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Is good Louisville better than bad Louisville? Or, should we have seen this coming?


Much has been made recently about how Pitino has only been to the elite 8 or beyond 3 times in his 10 seasons at Louisville. In his other 7 seasons, he’s been to the NIT twice, lost in the first round three times, and lost in the second round twice. I’m of the opinion that the tournament is a crap shoot. In a single elimination tournament, anything can happen. All a coach can be expected to do is put his team in a position to win; the rest happens.

That said, this is an empirical question. Were Pitino’s three successful teams "better" than his three unsuccessful teams in the regular season?  

 

Season

         RPI

AP Poll

Record

Conference

Tournament Games

2001-2002

65

26

0.59375

0.5

0

2002-2003

17

14

0.78125

0.6875

2

2003-2004

29

26

0.666667

0.5625

1

2004-2005

5

4

0.868421

0.875

5

2005-2006

71

26

0.617647

0.375

0

2006-2007

41

16

0.714286

0.666666667

2

2007-2008

13

16

0.75

0.777777778

4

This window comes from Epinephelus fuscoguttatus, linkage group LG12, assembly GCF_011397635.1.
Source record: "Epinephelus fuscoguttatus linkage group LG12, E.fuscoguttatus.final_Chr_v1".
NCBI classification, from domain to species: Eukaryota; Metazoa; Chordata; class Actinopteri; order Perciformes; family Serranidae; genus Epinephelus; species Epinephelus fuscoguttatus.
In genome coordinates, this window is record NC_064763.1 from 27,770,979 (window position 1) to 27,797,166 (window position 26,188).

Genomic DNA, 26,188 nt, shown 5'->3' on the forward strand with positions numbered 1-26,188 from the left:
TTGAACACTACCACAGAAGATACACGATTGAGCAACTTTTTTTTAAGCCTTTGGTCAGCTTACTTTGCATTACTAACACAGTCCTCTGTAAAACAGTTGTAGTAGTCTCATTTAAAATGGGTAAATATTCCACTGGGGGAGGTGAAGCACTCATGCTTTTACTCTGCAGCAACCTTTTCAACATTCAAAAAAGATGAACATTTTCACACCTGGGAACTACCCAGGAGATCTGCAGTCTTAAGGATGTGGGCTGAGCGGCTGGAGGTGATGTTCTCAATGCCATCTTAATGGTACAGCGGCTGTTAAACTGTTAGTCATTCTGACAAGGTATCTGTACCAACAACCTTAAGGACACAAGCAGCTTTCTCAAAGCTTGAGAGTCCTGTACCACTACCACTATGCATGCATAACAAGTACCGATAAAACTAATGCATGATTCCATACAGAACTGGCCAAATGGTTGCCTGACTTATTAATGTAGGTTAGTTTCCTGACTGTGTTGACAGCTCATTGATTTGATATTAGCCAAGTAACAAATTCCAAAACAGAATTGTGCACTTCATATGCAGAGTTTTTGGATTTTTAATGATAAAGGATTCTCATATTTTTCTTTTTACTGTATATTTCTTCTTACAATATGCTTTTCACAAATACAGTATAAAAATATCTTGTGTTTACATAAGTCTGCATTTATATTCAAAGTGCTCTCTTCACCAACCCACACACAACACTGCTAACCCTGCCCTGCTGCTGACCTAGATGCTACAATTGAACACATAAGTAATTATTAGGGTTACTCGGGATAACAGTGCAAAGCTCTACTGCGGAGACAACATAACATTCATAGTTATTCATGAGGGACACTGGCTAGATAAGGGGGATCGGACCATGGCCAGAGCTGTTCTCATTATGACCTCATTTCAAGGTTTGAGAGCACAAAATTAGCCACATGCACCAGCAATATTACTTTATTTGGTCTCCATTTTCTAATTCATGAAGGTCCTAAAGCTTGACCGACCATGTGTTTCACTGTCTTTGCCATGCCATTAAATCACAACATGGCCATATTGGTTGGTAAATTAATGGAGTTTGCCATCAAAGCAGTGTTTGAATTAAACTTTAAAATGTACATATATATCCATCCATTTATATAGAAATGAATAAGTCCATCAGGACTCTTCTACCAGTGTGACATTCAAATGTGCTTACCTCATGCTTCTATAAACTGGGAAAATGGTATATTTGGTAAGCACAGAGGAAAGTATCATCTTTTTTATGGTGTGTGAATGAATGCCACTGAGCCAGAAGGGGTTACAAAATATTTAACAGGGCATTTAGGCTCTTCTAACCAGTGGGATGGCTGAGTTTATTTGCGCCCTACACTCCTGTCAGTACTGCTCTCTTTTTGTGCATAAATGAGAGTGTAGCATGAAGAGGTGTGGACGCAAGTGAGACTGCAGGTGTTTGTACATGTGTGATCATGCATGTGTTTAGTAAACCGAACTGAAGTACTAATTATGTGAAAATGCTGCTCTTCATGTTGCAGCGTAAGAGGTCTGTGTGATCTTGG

2008-2009

4

1

0.848485

0.888888889

4

2009-2010

43

26

0.606061

0.611111111

1

2010-2011

17

14

0.714286

0.666666667

1

Good Louisville

7.333333

7

0.822302

0.847222222

4.333333333

Bad Louisville

44.33333

22.33333

0.652116

0.563657407

0.833333333

* unranked = 26 in AP poll, last two rows are means, tournaments games instead of wins are used to discriminate between NIT teams and first-round losses.

The answer appears to be yes. His three successful teams had lower RPIs, AP ranks, better overall records, and better conference records. (All these results are statistically significant based on independent samples t-t-tests). This suggests that Pitino’s better teams do better in the tournament. If we’re trying to find fault with Pitino, maybe this is where it is. Good Louisville is better than bad Louisville.

This leads to the 2nd question. Should we have seen this coming? On the surface, this year’s 2010-2011 team had  a higher RPI, higher AP ranking, worse overall record, and a worse conference record than Pitino’s good Louisville teams. So, how well should Louisville have done in the tournament? Using a multiple linear regression, I plugged in these 4 stats and used them to predict tournament games. This allowed me to predict how many games UL should have played in this tournament based on the last 9 years of data. Louisville should have played 0.93 games. In other words, we should have expected UL to lose.

I was hoping to find a different result when I ran these data. But stats don’t lie. Good Louisville teams are better than bad Louisville teams, and this team was closer to a bad Louisville team than a good Louisville team.

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